Remembering the ‘Rubble Women’

Die Anerkennung der 'Trümmerfrauen'
  • In the former East Germany, <em>Trümmerfrauen</em> were celebrated in works such as this life-sized bronze statue, which has the feel of revolutionary romanticism about it. It stands today before the Rotes Rathaus, Berlin's town hall.

    In the former East Germany, Trümmerfrauen were celebrated in works such as this life-sized bronze statue, which has the feel of revolutionary romanticism about it. It stands today before the Rotes Rathaus, Berlin's town hall.

  • The sculptor also produced a male equivalent; both were called 'Construction Helpers' (<em>Aufbauhelferin</em> and <em>Aufbauhelfer</em>). Socialist East Germany officially recognised gender equality more than the West.

    The sculptor also produced a male equivalent; both were called 'Construction Helpers' (Aufbauhelferin and Aufbauhelfer). Socialist East Germany officially recognised gender equality more than the West.

  • The former West Germany was slower to recognise the efforts of <em>Trümmerfrauen</em>, emphasising instead a return of these women to the status quo of wife and mother. But recognition did come, such as in this limestone memorial.

    The former West Germany was slower to recognise the efforts of Trümmerfrauen, emphasising instead a return of these women to the status quo of wife and mother. But recognition did come, such as in this limestone memorial.

  • Located in the Hasenheide Park, this 2.4m tall sculpture is depicted pensive and tired, a contrast to the East German heroism. It sits atop one of the many hills called <em>Schuttberge</em>, formed from debris that could not be reused.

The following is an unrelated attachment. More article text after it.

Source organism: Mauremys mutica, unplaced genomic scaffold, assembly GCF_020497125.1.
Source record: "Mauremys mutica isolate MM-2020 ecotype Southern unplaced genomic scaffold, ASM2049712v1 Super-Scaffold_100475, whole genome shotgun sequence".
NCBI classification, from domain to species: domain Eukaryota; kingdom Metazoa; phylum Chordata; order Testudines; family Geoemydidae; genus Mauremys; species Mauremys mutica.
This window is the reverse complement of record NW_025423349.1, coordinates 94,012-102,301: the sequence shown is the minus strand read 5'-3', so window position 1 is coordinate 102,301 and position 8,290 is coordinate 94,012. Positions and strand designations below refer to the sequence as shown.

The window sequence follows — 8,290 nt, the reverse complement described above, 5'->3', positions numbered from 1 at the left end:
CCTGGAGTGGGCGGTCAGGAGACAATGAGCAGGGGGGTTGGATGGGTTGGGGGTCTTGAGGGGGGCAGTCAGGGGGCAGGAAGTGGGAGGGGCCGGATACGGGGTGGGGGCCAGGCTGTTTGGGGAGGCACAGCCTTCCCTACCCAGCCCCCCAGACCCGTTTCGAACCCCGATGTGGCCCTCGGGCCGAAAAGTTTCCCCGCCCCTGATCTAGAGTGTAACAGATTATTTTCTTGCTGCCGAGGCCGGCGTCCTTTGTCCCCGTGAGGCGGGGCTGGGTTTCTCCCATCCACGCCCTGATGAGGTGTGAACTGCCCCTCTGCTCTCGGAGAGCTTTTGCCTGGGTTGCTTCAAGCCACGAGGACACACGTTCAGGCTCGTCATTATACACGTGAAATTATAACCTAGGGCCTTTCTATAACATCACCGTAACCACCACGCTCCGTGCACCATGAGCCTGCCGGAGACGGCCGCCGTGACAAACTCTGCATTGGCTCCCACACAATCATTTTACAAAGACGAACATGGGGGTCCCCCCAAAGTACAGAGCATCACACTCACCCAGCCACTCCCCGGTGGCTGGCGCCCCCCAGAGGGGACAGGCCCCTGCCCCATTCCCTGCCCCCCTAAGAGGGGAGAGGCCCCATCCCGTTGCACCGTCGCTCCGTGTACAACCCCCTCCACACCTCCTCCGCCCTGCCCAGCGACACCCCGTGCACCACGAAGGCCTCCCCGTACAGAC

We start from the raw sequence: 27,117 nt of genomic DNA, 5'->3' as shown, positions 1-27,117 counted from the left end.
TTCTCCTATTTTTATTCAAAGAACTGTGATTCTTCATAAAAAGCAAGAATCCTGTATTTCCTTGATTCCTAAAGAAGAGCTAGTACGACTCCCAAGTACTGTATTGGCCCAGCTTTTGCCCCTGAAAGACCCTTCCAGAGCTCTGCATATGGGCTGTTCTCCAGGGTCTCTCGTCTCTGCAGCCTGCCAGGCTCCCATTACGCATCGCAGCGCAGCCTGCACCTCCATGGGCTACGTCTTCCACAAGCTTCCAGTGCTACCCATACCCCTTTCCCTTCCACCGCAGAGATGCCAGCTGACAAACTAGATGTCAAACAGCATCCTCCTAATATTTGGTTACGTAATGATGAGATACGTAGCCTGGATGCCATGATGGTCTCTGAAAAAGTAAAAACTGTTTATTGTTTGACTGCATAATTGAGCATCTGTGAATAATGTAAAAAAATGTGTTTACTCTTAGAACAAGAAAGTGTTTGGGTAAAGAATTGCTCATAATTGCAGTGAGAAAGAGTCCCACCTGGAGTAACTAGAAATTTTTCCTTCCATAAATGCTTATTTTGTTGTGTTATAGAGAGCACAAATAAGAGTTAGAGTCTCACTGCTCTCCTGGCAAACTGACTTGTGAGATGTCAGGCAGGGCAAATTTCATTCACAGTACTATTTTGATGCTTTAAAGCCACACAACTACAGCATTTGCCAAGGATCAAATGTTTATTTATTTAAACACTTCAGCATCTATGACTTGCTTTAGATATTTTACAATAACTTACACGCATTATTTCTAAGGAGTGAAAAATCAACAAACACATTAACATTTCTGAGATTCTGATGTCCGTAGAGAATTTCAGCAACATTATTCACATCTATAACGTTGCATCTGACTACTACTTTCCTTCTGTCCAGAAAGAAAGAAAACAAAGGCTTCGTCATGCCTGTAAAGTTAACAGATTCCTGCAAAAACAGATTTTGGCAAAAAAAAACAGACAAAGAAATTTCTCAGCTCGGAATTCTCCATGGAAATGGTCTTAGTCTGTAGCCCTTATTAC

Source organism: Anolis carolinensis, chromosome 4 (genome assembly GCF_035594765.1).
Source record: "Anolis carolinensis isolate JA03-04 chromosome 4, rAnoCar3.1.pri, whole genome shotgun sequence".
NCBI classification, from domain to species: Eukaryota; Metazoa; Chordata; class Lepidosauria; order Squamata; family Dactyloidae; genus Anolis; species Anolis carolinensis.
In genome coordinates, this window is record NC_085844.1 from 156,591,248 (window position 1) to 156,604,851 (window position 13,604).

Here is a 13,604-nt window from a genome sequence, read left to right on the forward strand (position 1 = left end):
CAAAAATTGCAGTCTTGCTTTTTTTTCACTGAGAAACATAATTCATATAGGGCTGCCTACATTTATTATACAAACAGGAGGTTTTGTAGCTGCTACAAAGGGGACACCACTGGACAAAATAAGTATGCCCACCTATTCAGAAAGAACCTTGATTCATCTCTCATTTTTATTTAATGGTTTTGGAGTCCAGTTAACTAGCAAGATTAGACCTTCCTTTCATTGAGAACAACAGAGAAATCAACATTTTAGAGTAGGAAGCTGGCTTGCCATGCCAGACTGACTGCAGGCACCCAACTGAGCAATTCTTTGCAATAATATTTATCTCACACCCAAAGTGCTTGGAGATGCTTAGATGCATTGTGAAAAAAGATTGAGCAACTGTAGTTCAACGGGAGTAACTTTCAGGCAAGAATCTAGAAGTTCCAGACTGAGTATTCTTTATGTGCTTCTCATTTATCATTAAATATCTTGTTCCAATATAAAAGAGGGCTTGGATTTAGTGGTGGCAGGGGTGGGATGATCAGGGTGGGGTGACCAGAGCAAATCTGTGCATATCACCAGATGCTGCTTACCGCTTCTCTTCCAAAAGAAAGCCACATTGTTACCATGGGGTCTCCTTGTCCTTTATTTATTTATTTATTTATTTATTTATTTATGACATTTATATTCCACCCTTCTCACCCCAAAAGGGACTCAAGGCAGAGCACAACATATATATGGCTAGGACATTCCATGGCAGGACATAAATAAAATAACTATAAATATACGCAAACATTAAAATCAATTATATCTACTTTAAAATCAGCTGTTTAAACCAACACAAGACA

Located in the Hasenheide Park, this 2.4m tall sculpture is depicted pensive and tired, a contrast to the East German heroism. It sits atop one of the many hills called Schuttberge, formed from debris that could not be reused.

  • From about 400 million cubic metres of ruins all over Germany, <em>Trümmerfrauen</em> had to salvage, clean and transport by hand, re-usable construction material. Tools used included pick axes, hand-winches and wheel barrows.

    From about 400 million cubic metres of ruins all over Germany, Trümmerfrauen had to salvage, clean and transport by hand, re-usable construction material. Tools used included pick axes, hand-winches and wheel barrows.

Links:

Wikipedia – Trümmerfrauen

German History in Documents and Images – Occupation and the Emergence of Two States (1945-1961): 3. Reconstituting German Society (German Historical Institute)

Experienced: 11.01.2009 || Recounted: 26.04.2015 Click here for bigger map
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